Is This Email from a Friend Safe to Open?

With all of the spam email being delivered, here are a few tips that will help you decide if the email you’ve just received are spam.

The To: field has email addresses in it that are obviously fake (you may be bcc’d on it)
The To: field has multiple email addresses in it that are in alphabetical order, many of which you have no clue who they belong to.
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Look at the time of day the email was sent. If it was sent at 2:00 in the morning and you know the person in the From: field most likely wasn’t up at that time, question it.
If the time sent on the email is several hours later than the time at your location, chances are it was sent from a server out of country. Question it.
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The attachments are either a .ZIP file or a .EXE file. There are legitimate reasons for someone to send a ZIP file but very few people do that any more. Always question it.
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There is a link in the body of the email and the text in the email is asking you to click that link to “verify” some information. TIP – Hover your mouse cursor over the link without clicking. Most of the time a text balloon opens showing the actual site the link will take you to. Compare it to what the link in the email is. If it’s different, even a little bit, don’t click. If you’re suspicious, don’t click.
If something needs to be verified, don’t do it by clicking on a link. Open your browser and go the website itself and login and verify information. Most companies won’t ask you to verify anything via email. They may notify you and then tell you to login to your account but won’t have you click a link.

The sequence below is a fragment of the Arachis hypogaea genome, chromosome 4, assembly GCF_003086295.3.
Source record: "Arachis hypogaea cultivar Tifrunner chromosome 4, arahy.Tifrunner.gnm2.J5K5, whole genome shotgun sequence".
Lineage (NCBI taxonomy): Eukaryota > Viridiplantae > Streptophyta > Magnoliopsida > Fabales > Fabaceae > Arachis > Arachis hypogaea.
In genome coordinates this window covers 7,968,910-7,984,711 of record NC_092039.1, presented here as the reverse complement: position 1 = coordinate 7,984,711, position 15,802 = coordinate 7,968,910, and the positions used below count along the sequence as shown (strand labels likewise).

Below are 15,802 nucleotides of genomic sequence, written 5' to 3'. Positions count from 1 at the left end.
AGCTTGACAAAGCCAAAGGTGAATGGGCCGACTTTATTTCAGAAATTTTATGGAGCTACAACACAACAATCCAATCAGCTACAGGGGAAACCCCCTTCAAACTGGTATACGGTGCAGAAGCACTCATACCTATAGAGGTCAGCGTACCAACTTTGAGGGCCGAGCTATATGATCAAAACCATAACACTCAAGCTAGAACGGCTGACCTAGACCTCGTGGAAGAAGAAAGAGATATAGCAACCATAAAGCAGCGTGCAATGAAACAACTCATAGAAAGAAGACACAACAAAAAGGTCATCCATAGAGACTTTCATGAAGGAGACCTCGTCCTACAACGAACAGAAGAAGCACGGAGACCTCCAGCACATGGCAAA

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If you want to check to see if the email you received with an attachment is a virus, forward it to virustotal.

The sending process is as follows:

Create a new message, or forward the suspicious email to scan@virustotal.com as the destination address.
Attach the file to be scanned. Such file must not exceed 32MB in size. If the attached file is larger, the system will reject it automatically.

If you completed these steps correctly, you will receive an email with the file scan report. The response time will vary depending on the load of the system at the moment in which the file was sent.

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Don’t reply back to sender asking if it’s okay to open the email. Chances are it didn’t come from who is in the From: field. Don’t reply back asking the sender to stop sending you things. If there is an “unsubscribe” link at the bottom of the email, don’t. All of these things tell the spammer that they’ve reached a live email address and you’ll be put on more spam lists and receive more spam.
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Don’t EVER just click or open without questioning. Even if you’re expecting an email with an attachment, take your time to look at the email first for clues.

News Overload? Have You Heard of Flipboard?

By nature, I don’t watch the news. Often times it’s filled with nothing but bad news and then when I finally hear something I’m interested in, I never really get enough information since the newscasters are limited on length of talk. So, I just don’t watch the news.